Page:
After the blessings came the curse of monsoon. Mother’s asthma suddenly grew worse. Father had been to the town for some commercial purpose and had not returned.
On one morning, Mother’s cough aggravated. She suffered from acute wheezing too. But, as I had witnessed such symptoms many a time, I took it lightly and went to play with my friends. It rained all day, and we children celebrated to the full. We swam in the overflowing river and rowed little canoes in shallow water. When I came back home in the evening, I saw my little sister sobbing. My little brother was upset too. Mother was wheezing violently. Heavily strangled breaths resounded in our house. I did not know what to do. I sat near my mother. She was wriggling with suffocation… No one was near for a help. I felt something ominous. Fear slowly crept into my heart. I called on a woman of our neighbourhood named Ammini, who was also mother’s friend, to my home. She came with her ten year old daughter and nursed mother for a while. I looked at the face of my mother and then Ammini’s. I saw Ammini’s face fading. She seemed aghast. Mother’s condition was worsening.
“Son, go at once and fetch the doctor…” Ammini whispered to me in a quivering voice. I was alarmed by the expression on her countenance.
Outside, it rained heavily. The lights had completely gone out, and the night was dark. Occasional lightning flashed on the coconut tree leaves, sketching some fearsome images. I ran into the rain with a shivering heart. In the dark, I stumbled on a stone or so, and got my knee wounded. As I got up and took a couple more steps ahead, I heard a scream from my home, a scream of agony louder than the roaring rain!
Mother slept in the impenetrable silence in the womb of the earth. Silence within the cemetery walls haunted me at the first night after mother’s death. I felt terribly lonely as I slept in my grandma’s house, with my aunts
and their children sleeping around me. My brother and sister had already slept, weeping. I could not sleep. I heard the strangled breath of my mother echoing in the cold breeze that blew over the dark, silent, rainless night. It seemed the heavens had poured down all the rains and gone exhausted. Unable to sleep, I stepped out of the three-roomed hut, stealthily.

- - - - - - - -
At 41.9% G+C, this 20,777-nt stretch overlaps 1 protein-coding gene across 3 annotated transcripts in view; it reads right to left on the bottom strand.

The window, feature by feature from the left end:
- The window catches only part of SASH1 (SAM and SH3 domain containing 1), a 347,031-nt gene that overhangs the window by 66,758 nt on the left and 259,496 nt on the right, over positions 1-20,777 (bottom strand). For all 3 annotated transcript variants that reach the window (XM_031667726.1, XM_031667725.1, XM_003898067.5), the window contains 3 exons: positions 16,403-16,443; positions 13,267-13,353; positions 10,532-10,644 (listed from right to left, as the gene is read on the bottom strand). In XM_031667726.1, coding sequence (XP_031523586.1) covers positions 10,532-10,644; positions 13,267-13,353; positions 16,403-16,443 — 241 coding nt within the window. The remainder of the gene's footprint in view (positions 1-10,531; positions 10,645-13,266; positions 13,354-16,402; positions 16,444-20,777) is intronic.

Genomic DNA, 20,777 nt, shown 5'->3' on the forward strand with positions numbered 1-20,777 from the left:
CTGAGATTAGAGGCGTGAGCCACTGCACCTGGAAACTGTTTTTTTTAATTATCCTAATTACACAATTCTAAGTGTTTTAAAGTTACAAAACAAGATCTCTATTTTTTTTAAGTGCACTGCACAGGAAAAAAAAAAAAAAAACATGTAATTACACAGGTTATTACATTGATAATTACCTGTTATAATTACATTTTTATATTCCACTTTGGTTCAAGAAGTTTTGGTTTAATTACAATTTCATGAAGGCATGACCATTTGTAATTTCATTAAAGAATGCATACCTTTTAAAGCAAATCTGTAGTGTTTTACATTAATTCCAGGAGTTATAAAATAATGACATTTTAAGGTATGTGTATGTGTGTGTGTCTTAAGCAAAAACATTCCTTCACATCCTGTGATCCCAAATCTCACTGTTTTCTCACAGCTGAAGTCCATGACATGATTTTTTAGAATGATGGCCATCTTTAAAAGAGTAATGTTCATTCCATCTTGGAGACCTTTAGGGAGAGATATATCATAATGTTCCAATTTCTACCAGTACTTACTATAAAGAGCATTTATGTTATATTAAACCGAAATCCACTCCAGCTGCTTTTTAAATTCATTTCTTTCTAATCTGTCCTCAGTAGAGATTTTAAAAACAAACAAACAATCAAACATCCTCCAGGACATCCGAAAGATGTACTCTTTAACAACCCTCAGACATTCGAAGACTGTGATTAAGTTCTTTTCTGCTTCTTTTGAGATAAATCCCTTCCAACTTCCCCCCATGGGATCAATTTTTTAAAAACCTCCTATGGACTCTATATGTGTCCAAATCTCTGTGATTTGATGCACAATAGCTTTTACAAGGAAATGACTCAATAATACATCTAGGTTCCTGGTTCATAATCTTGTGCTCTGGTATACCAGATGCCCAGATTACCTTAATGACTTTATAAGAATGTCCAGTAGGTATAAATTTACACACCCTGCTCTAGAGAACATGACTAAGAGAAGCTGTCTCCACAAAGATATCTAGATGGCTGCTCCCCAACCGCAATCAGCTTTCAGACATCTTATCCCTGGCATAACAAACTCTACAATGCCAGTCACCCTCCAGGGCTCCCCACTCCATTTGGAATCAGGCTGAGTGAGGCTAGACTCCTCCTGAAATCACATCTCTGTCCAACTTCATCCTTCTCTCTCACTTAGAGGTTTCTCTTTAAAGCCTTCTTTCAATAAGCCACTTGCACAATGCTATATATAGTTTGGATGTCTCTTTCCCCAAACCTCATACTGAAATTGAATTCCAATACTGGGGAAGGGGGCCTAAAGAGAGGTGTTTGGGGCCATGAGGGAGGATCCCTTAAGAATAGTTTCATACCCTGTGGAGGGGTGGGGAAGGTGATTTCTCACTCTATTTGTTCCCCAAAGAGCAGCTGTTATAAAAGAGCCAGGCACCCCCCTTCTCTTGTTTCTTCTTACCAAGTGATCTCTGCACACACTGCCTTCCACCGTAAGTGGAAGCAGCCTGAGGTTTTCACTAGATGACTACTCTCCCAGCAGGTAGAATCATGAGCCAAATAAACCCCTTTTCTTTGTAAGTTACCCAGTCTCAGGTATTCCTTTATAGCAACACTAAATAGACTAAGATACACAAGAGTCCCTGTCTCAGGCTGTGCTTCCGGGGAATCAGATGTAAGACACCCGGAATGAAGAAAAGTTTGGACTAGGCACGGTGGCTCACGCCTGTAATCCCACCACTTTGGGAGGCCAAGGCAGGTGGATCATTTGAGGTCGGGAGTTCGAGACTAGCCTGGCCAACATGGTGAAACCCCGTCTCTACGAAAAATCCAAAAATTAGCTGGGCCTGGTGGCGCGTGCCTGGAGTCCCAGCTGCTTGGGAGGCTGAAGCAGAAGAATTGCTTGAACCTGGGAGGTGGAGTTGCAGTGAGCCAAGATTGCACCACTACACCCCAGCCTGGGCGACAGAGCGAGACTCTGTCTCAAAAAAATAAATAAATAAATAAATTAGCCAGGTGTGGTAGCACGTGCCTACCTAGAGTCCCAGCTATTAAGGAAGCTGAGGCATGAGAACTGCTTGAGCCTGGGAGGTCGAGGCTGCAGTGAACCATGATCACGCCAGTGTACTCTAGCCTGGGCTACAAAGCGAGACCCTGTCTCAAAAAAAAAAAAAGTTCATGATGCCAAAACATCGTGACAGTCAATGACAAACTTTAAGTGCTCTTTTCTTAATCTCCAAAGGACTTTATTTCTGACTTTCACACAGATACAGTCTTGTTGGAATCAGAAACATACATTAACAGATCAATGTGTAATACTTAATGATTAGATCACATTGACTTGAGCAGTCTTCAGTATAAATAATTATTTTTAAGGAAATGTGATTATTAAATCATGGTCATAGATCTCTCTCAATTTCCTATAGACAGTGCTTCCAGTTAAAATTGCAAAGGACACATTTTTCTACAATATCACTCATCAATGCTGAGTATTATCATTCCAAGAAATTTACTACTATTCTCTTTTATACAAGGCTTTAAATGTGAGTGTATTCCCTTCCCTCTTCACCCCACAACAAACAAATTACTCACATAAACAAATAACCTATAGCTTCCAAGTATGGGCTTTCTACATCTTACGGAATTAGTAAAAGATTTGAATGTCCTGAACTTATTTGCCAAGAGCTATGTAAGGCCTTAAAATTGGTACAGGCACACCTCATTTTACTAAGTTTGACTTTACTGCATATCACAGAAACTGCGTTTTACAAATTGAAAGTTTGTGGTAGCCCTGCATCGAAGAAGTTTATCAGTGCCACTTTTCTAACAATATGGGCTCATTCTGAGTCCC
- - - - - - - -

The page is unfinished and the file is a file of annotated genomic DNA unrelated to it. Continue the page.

Painful silence, with only a lone cricket chirping. Pale crescent moon hung from the drained out sky. Worn-out ‘Moon Uncle!’ My heart yearned for mother. My lost twilights with my mother feeding me with rice-curd balls, telling me the story of Moon Uncle…I broke into tears. Sorrow brimmed up to my throat. I felt like vomiting. I leaned on to a plantain tree and retched. There was nothing to vomit, but thick saliva and bitter bile. I had eaten nothing the whole day. I hugged the trunk of the plantain tree, like a child, frightened by thunderbolt, clinging to its mother. Then I felt an urge within. I ran to the cemetery, where my mother was buried. Barks and howls of dogs were heard randomly. Crickets chirped and frogs croaked. Rain water, the remnants of the last rain, splashed under my quick feet. I ran and ran, and reached the cemetery.
In the faint light of the pale crescent, mother’s tomb lay abandoned. Flowers had faded, yet some tiny drops of dew still lingered on the petals. I panted violently, having run all the way. When I regained my normal breath-speed, I knelt down by the tomb. With hands extended huggingly, I fell on the flowers that had enveloped the tomb. I kept my ears close to the tomb, and listened. Did a strangled breath rise from within the tomb? Did the tomb wheeze…? Listening and listening, I lost my consciousness…
(to be continued…)
by A. Fraizer